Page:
Much as world’s fairs and expositions were the mega-events of the late nineteenth and early twentieth centuries, the Olympic Games have become their successors in the late twentieth and the twenty-first.(8) Like the mega-events that preceded them, the Olympics are intended to reflect—and even help shape—a national culture. They include spectacular mass pageants and parades, official ceremonies, and, like the earlier fairs, hold out the promise of economic and cultural revitalization for the cities and regions that host them.(9)

The 1996 Atlanta Olympic Games were a signature event for a city celebrated in recent decades for its economic and racial progress. It was an opportunity for Atlanta to draw audiences from around the world, advance its economic growth, and renounce its historical role as the heart of a racially divided America. Inclusion was the watchword in its Olympic master plan—inclusion of both the local community (read African American) and other nations and cultures. The 1996 Olympics marked the hundredth anniversary of the modern Games and participation reached an all-time high: 197 countries and 10,000 athletes taking part in 26 sports comprising 271 events over 16 days.(10)

Side by side with the athletics, the Cultural Olympiad, a long-standing tradition at the Olympic Games, provided Atlanta’s arts organizations with a rare opportunity for international visibility. Each host city uses the festival to promote its own regional cultural identity. Some cities went so far as to present only local artists, as at Montreal and Moscow in 1976 and 1980, respectively.(11) Atlanta, instead, promised a wide array of musicians, performers, and artists from around the globe, while at the same time giving high visibility to the artistic life of the American South.(12)

Two festivals were strategically staged prior to the Olympic Games to attract international audiences and counter the stereotypes of the Deep South and Atlanta as inhospitable destinations for people of color. The first festival held in the fall of 1993, !Mexico! A Cultural Tapestry, targeted audiences from Mexico, Latin America, and the Hispanic Americas. The second, Celebrate Africa! held in the summer of 1994, reached out to the African and African American communities. For the latter, Olympic organizers teamed up with the National Black Arts Festival held biennially in Atlanta, to market the city’s image of itself as a place of interracial connectedness and cultural diversity.

Atlanta’s Olympics were also the most commercial and media-driven in Olympic history to date. The organizing committee sold more than $1 billion in corporate sponsorships, a practice begun in 1985 when the rights to use the Olympic logo were traded. Downtown Atlanta’s Olympic circle resembled a trade show festooned with sixty-five-foot Coca-Cola bottles and myriad corporate logos.(13) On July 27, a pipe bomb exploded in Centennial Olympic Park, closing it down. After only three days, crowds had returned by the tens of thousands, ignoring rumors of terrorism.(14)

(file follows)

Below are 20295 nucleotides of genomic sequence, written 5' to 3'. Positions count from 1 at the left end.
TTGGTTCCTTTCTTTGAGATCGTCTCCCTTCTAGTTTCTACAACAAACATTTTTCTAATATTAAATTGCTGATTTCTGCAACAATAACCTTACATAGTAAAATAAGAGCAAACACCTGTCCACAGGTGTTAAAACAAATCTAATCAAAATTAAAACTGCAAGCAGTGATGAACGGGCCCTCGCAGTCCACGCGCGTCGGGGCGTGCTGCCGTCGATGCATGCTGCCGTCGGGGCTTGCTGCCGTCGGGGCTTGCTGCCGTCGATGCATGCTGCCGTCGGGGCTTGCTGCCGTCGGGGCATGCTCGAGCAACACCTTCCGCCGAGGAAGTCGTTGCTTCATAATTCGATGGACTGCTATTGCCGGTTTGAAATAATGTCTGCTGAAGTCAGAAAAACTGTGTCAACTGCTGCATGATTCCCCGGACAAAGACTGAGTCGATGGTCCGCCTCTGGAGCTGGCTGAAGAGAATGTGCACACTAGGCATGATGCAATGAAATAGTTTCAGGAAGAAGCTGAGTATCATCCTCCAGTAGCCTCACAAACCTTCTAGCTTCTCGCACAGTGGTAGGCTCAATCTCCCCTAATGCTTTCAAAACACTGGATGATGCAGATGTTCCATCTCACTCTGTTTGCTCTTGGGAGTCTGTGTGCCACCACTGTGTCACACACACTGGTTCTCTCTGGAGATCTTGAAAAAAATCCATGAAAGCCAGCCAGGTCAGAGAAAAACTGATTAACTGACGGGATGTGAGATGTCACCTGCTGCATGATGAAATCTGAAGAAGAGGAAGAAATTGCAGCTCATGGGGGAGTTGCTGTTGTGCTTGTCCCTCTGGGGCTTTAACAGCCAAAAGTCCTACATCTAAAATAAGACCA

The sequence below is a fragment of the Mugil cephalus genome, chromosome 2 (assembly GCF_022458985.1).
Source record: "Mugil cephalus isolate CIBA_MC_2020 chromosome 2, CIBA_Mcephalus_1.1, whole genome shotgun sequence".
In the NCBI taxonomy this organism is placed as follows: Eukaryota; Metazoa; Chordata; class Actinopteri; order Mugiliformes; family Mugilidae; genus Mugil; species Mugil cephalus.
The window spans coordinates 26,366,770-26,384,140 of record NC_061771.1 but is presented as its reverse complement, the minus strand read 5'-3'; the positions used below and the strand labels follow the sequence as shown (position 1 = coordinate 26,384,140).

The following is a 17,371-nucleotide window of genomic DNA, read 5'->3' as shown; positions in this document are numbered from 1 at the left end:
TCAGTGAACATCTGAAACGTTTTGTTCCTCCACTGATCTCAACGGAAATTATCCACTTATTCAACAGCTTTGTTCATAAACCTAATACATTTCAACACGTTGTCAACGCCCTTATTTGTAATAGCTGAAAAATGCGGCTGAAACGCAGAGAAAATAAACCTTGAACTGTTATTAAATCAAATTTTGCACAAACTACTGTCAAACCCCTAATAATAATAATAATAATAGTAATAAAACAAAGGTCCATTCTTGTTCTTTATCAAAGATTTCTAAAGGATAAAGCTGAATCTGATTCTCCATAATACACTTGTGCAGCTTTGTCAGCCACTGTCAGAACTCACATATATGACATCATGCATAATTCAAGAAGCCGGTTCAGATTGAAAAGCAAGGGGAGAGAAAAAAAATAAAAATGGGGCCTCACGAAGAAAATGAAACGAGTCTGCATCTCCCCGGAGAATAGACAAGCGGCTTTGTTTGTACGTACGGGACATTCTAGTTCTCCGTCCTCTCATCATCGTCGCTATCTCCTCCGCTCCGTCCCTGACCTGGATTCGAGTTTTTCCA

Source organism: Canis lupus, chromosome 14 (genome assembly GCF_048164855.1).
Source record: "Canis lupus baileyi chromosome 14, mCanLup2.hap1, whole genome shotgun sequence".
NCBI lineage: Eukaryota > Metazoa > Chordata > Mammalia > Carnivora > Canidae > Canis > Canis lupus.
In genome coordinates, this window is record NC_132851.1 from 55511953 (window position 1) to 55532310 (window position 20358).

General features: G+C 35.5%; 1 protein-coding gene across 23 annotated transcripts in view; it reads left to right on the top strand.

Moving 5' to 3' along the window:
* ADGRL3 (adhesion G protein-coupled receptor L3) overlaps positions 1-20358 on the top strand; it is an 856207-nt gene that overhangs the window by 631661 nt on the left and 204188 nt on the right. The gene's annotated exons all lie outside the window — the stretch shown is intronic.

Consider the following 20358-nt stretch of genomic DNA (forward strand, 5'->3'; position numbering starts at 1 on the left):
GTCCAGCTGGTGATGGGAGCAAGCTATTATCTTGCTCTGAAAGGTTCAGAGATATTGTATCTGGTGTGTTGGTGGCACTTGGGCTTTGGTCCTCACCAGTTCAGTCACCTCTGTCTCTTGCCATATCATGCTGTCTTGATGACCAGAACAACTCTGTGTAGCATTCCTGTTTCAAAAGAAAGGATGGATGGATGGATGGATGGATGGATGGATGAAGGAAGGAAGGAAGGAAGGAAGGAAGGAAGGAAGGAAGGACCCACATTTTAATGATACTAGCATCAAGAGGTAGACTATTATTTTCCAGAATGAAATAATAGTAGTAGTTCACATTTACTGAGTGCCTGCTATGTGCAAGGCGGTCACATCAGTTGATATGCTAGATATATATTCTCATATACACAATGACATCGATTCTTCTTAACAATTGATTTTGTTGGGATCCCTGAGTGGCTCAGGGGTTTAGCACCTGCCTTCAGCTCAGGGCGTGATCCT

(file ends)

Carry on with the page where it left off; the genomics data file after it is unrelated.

With its manicured lawns, commemorative plaques, and sculptures, the park is one of the very few legacies of the Olympics remaining in the city.(15) In the midst of this commercial blitz, the Olympic Arts Festival (OAF) promoted more than two hundred ticketed performances and twenty-one sponsored exhibitions (Rings and Souls Grown Deep included), as well as numerous non-sponsored exhibits and performances.

Atlanta’s High Museum of Art exemplified the city’s cultural ambitions: an art institution that after the summer of 1996 aimed to shed its provincial image. The High is Atlanta’s metropolitan art museum, part of the Woodruff Foundation, the city’s wealthiest philanthropy.(16)  In 1983 the museum’s pristine white building, designed by the architect Richard Meier, opened to great fanfare.(17)  What better location for a major exhibit of international masterpieces, especially since the High’s permanent collection was widely considered mediocre at best?(18)  Taking over the entire museum, Rings: Five Passions in World Art contained works from every continent represented in the interlocking symbolism of the five Olympic rings. The art was to be arranged thematically to denote five different “universal” human emotions: love, anguish, awe, triumph, and joy, a concept intended to connect the art to the sports performances.(19)

Using Rings as a springboard, the High was poised to make the leap from a respectable regional museum to one with international status and to build both social capital and cash for acquisitions and more ambitious programming.(20) Long before Rings opened, the museum announced two “blockbuster” exhibitions of twentieth- century masters to follow it: Henri Matisse and Pablo Picasso. These large-scale endeavors, firsts for the Southeast, were drawn from the holdings of the Museum of Modern Art (MoMA) in New York.(21) The High Museum director Ned Rifkin proclaimed that these exhibits and Rings “herald[ed] a new day for the High . . . that would change the museum forever.”(22)